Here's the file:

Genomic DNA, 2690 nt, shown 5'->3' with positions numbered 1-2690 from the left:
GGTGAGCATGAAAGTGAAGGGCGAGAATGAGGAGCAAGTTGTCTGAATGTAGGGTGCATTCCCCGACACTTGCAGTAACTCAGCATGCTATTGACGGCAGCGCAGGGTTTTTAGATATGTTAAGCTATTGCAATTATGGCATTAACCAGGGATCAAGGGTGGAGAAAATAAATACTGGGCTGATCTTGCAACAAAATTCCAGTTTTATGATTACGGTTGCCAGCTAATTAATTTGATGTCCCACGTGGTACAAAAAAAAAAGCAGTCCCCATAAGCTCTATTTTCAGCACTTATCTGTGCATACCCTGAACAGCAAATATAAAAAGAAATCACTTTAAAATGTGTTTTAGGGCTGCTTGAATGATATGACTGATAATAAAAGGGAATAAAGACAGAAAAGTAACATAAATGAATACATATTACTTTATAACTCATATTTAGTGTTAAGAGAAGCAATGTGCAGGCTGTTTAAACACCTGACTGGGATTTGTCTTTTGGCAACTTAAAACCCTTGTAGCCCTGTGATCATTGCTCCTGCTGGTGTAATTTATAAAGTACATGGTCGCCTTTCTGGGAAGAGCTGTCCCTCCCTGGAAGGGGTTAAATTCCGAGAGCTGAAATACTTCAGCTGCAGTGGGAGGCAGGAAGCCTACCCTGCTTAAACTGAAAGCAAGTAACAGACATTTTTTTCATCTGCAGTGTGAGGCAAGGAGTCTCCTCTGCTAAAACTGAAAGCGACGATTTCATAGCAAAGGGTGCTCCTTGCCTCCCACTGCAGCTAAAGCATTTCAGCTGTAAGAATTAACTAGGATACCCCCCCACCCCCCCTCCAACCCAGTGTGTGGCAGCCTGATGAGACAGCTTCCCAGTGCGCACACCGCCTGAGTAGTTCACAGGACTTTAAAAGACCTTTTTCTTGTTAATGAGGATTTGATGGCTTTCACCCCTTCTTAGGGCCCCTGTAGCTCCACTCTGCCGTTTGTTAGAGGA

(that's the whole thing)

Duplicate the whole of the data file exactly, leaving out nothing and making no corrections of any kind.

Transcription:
Genomic DNA, 2690 nt, shown 5'->3' with positions numbered 1-2690 from the left:
GGTGAGCATGAAAGTGAAGGGCGAGAATGAGGAGCAAGTTGTCTGAATGTAGGGTGCATTCCCCGACACTTGCAGTAACTCAGCATGCTATTGACGGCAGCGCAGGGTTTTTAGATATGTTAAGCTATTGCAATTATGGCATTAACCAGGGATCAAGGGTGGAGAAAATAAATACTGGGCTGATCTTGCAACAAAATTCCAGTTTTATGATTACGGTTGCCAGCTAATTAATTTGATGTCCCACGTGGTACAAAAAAAAAAGCAGTCCCCATAAGCTCTATTTTCAGCACTTATCTGTGCATACCCTGAACAGCAAATATAAAAAGAAATCACTTTAAAATGTGTTTTAGGGCTGCTTGAATGATATGACTGATAATAAAAGGGAATAAAGACAGAAAAGTAACATAAATGAATACATATTACTTTATAACTCATATTTAGTGTTAAGAGAAGCAATGTGCAGGCTGTTTAAACACCTGACTGGGATTTGTCTTTTGGCAACTTAAAACCCTTGTAGCCCTGTGATCATTGCTCCTGCTGGTGTAATTTATAAAGTACATGGTCGCCTTTCTGGGAAGAGCTGTCCCTCCCTGGAAGGGGTTAAATTCCGAGAGCTGAAATACTTCAGCTGCAGTGGGAGGCAGGAAGCCTACCCTGCTTAAACTGAAAGCAAGTAACAGACATTTTTTTCATCTGCAGTGTGAGGCAAGGAGTCTCCTCTGCTAAAACTGAAAGCGACGATTTCATAGCAAAGGGTGCTCCTTGCCTCCCACTGCAGCTAAAGCATTTCAGCTGTAAGAATTAACTAGGATACCCCCCCACCCCCCCTCCAACCCAGTGTGTGGCAGCCTGATGAGACAGCTTCCCAGTGCGCACACCGCCTGAGTAGTTCACAGGACTTTAAAAGACCTTTTTCTTGTTAATGAGGATTTGATGGCTTTCACCCCTTCTTAGGGCCCCTGTAGCTCCACTCTGCCGTTTGTTAGAGGA